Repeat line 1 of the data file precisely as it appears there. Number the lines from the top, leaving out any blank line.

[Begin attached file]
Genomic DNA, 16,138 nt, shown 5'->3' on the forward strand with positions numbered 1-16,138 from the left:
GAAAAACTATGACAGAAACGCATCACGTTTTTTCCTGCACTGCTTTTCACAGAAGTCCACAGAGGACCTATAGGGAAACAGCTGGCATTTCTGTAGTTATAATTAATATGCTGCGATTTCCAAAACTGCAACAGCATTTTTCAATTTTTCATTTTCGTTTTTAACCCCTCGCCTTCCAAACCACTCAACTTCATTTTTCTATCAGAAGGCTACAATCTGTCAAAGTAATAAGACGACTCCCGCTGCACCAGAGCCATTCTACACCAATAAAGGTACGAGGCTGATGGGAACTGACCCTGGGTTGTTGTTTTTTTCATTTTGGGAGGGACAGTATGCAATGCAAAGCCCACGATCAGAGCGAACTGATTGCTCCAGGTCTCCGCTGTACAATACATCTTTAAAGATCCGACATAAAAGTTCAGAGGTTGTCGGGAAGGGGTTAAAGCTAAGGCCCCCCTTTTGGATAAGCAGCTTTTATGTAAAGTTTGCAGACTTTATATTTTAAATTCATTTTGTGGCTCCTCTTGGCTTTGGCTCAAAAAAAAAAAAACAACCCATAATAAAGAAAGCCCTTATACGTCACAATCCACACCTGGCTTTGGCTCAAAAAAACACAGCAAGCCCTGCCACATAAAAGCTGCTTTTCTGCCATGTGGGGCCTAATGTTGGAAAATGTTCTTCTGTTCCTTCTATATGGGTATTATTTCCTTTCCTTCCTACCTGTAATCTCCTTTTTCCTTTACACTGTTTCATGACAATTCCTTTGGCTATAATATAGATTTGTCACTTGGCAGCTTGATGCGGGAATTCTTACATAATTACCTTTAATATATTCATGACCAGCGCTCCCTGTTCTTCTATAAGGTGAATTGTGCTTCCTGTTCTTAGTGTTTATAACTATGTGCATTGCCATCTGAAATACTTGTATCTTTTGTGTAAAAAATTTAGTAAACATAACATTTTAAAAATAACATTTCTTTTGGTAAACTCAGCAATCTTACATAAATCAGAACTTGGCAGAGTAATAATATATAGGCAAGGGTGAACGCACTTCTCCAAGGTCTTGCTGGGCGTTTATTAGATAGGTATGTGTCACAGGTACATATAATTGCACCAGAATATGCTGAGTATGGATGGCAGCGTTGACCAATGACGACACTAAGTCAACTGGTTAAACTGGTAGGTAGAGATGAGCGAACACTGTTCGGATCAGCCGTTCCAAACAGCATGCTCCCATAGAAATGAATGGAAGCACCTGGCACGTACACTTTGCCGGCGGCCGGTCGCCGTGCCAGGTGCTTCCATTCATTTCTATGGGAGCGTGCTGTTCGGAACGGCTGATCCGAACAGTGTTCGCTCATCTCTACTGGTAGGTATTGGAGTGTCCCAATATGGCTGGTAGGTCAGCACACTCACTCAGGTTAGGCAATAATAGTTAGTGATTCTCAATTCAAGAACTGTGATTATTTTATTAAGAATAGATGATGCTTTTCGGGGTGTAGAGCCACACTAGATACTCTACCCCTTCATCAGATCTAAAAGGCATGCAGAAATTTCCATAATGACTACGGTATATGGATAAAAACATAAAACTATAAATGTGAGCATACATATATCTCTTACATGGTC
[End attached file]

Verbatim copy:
Genomic DNA, 16,138 nt, shown 5'->3' on the forward strand with positions numbered 1-16,138 from the left: